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NY American Water not sending out August bills as it addresses complaints

Barbara Levitz of Island Park addresses American Water

Barbara Levitz of Island Park addresses American Water executives during a meeting in East Rockaway on Aug. 9. Credit: Danielle Silverman

In an uncommon move, New York American Water has temporarily halted sending out August water bills in the Long Island region as it works to get a handle on an avalanche of high-bill complaints, the company confirmed in a statement Wednesday night.

The move comes after more than 800 ratepayers, primarily on the South Shore, complained of skyrocketing bills, with most sent out for July. The state Department of Public Service, which attended a raucous meeting of angry ratepayers in East Rockaway last week, is reviewing the claims and conducting an investigation. In addition, the New York attorney general, the state and Nassau comptrollers and the Nassau district attorney’s office are all either investigating or reviewing customer complaints.

“New York American Water can confirm that we paused the distribution of bills for a few days as we continue to address customer concerns,” the company said in a statement in response to Newsday’s questions. “We are committed to reviewing and resolving each individual bill complaint.”

The company said it expects billing to resume “within the next few days.”

One utility watchdog said the action was unprecedented.

“I haven’t seen it done before,” said Richard Berkley, executive director of the watchdog group Public Utility Law Project in Albany. “This is a very strong sign of the company’s apparent inability to properly bill its customers and operate its system in the public interest.”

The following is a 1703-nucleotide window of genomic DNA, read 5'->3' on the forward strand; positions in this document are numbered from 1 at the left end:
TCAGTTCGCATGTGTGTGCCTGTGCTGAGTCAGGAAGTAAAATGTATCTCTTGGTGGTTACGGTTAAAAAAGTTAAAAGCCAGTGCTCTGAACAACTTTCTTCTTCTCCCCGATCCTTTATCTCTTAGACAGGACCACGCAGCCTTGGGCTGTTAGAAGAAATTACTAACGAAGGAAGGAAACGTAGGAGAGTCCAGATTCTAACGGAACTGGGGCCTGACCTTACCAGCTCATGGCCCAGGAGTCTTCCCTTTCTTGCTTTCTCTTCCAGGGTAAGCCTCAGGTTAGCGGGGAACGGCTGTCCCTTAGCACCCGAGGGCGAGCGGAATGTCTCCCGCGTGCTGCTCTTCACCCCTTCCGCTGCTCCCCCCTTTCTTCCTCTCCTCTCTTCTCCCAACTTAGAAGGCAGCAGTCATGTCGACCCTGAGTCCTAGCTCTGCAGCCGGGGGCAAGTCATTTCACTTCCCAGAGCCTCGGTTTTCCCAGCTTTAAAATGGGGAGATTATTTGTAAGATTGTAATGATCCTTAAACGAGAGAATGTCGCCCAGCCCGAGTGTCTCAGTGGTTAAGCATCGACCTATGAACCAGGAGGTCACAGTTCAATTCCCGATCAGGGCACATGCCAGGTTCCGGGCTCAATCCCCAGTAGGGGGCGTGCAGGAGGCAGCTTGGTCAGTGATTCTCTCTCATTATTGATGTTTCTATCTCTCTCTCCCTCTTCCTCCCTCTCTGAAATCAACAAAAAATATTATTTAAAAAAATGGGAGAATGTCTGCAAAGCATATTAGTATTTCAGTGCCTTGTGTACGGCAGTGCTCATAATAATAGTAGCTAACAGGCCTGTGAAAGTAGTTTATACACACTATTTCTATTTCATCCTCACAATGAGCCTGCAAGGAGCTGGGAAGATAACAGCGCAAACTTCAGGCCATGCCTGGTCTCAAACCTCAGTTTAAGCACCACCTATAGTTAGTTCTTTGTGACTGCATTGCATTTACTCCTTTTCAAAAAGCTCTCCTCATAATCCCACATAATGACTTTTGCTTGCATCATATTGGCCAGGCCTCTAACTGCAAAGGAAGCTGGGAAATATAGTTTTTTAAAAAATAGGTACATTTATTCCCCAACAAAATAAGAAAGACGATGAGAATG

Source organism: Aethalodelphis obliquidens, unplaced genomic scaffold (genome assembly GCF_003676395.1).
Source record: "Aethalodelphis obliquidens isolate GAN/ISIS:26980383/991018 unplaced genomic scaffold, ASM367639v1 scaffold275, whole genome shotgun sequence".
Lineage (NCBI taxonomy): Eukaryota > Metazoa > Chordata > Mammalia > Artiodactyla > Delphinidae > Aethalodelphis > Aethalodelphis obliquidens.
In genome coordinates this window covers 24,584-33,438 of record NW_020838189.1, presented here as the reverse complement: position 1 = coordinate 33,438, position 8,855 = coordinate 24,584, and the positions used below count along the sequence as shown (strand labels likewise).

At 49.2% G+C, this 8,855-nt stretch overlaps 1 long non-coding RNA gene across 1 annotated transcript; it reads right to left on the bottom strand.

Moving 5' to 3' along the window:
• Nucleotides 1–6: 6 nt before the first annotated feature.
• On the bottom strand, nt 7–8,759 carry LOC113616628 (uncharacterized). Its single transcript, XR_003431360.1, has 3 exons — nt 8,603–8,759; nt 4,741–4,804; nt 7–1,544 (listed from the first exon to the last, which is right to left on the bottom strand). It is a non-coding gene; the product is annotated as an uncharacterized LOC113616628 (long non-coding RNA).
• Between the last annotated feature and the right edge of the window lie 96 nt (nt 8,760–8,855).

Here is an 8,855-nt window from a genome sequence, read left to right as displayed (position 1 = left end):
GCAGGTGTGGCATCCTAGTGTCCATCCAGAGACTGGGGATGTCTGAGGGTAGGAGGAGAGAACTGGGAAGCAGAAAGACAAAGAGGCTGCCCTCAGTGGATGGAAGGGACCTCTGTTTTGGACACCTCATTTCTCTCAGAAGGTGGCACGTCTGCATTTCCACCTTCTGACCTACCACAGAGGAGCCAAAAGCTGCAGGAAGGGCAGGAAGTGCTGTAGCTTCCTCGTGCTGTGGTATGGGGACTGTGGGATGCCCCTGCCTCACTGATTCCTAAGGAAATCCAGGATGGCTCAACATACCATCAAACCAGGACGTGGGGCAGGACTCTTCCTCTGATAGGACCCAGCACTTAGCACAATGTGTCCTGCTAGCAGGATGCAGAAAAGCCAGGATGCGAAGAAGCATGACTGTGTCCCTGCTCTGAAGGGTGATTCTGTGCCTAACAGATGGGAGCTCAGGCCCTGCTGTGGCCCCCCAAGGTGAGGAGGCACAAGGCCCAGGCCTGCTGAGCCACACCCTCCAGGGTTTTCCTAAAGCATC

State Sen. Todd Kaminsky (D-Long Beach), whose office has been fielding complaints, said customers “deserve to know what caused the precipitous price spikes [in July] and what remedies may be available to them before new, high bills are sent to customers, which will inflame an already frustrating and difficult situation.”

The company said last week that preliminary findings indicated high bills were the result of a new conservation rate. Residents and public officials have questioned that.

One customer who did receive an August bill, Ronnie Pinquist of East Rockaway, said she was still recovering from the shock of her $381 July bill when her August bill of nearly $490 arrived. That bill included a large unpaid balance from the previous month, she said.

“I’m living here 39 years and I never paid a water bill like this in my life,” Pinquist said. The August bill she received was $489.97, but she noted that could include charges from her July bill, which she didn’t fully pay. Her August bill last year was $120.

Separate from the South Shore matter, a state investigation in June revealed that New York American Water employees intended to deceive state regulators during rate-hike proceedings in 2016 that sent water bills soaring in the Sea Cliff region. Last week, the state Public Service Commission ordered the company to refund $292,804 to Sea Cliff district customers — just over $68 in credits per customer — as a result of the company’s “gross mishandling” of its property tax filings.

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